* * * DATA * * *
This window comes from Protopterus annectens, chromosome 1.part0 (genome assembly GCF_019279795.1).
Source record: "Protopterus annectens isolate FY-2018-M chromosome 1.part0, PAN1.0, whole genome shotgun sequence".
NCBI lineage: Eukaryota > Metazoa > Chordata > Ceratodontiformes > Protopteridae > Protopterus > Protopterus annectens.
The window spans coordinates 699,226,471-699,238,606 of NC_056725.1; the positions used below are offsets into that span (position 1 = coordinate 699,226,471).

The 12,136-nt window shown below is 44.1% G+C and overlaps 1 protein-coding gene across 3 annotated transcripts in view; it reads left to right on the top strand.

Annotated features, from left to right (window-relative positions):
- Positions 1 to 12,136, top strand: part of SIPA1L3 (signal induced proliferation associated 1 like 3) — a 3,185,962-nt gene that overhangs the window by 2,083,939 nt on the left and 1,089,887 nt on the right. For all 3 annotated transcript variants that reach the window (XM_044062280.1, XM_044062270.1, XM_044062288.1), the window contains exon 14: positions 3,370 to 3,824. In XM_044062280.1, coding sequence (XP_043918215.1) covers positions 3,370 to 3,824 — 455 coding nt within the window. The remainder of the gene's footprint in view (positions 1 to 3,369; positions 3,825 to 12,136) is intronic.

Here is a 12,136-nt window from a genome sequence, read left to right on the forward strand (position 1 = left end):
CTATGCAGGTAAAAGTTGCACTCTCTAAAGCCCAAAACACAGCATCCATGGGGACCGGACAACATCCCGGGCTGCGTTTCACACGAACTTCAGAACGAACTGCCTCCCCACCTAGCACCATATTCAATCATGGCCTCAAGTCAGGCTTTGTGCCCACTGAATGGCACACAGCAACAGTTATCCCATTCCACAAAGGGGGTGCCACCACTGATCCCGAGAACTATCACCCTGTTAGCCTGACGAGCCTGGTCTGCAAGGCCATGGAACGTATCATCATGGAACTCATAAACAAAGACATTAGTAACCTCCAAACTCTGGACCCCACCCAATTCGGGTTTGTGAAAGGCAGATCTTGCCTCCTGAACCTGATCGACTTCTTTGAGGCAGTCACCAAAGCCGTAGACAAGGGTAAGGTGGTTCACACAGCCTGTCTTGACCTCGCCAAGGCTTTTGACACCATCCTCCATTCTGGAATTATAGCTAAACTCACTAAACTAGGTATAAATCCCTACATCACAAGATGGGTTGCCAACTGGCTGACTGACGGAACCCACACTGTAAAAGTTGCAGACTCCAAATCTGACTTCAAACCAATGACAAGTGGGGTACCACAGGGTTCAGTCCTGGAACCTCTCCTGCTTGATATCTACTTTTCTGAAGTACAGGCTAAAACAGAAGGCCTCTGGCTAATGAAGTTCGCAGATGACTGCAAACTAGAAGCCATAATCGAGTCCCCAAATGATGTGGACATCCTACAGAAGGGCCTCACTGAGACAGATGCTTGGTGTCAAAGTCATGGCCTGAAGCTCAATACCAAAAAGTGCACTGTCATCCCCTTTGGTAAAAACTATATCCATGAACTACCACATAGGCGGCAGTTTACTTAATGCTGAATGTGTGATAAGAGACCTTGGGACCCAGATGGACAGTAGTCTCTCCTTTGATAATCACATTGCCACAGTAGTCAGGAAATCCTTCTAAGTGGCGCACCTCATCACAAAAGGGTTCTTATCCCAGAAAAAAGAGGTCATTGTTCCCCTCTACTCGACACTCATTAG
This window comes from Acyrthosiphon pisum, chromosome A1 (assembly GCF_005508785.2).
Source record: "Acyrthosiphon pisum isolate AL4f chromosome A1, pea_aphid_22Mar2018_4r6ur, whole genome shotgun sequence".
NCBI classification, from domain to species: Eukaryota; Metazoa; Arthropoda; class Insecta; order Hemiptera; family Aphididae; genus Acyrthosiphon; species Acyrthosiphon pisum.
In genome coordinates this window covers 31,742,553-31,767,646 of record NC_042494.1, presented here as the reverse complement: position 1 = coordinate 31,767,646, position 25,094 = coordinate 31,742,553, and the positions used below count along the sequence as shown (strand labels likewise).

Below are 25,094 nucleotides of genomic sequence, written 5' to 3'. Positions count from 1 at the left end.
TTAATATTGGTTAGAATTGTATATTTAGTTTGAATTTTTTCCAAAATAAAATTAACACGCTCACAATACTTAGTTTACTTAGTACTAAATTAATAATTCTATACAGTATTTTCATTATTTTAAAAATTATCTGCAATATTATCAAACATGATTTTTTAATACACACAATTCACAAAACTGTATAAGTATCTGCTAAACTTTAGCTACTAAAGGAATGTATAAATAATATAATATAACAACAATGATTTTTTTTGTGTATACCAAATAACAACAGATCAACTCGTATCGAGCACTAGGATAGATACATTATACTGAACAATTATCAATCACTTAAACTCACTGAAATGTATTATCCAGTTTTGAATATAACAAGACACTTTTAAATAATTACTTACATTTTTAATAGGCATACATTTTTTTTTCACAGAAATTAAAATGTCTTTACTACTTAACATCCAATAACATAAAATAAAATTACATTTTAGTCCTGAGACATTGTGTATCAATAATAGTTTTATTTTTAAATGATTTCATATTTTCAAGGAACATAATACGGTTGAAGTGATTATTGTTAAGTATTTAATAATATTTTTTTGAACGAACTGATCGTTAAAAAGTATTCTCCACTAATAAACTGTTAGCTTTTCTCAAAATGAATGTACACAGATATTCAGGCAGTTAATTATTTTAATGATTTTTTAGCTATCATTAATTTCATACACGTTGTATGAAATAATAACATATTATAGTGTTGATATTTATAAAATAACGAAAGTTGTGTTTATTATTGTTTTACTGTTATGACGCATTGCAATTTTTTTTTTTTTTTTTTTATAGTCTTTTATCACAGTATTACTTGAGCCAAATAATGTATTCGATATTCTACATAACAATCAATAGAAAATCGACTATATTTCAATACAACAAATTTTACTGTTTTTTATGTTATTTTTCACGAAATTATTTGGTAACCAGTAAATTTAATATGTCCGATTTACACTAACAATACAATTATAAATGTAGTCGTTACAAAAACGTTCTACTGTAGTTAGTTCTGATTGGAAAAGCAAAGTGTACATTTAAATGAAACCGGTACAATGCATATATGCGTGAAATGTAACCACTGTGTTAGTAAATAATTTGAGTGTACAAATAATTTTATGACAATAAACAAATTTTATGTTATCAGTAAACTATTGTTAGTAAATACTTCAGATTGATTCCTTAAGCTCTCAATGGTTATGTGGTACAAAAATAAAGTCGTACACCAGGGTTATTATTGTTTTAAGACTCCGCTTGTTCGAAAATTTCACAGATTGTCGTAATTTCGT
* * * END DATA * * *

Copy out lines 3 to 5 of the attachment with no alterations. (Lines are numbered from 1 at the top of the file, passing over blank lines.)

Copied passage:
NCBI lineage: Eukaryota > Metazoa > Chordata > Ceratodontiformes > Protopteridae > Protopterus > Protopterus annectens.
The window spans coordinates 699,226,471-699,238,606 of NC_056725.1; the positions used below are offsets into that span (position 1 = coordinate 699,226,471).

The 12,136-nt window shown below is 44.1% G+C and overlaps 1 protein-coding gene across 3 annotated transcripts in view; it reads left to right on the top strand.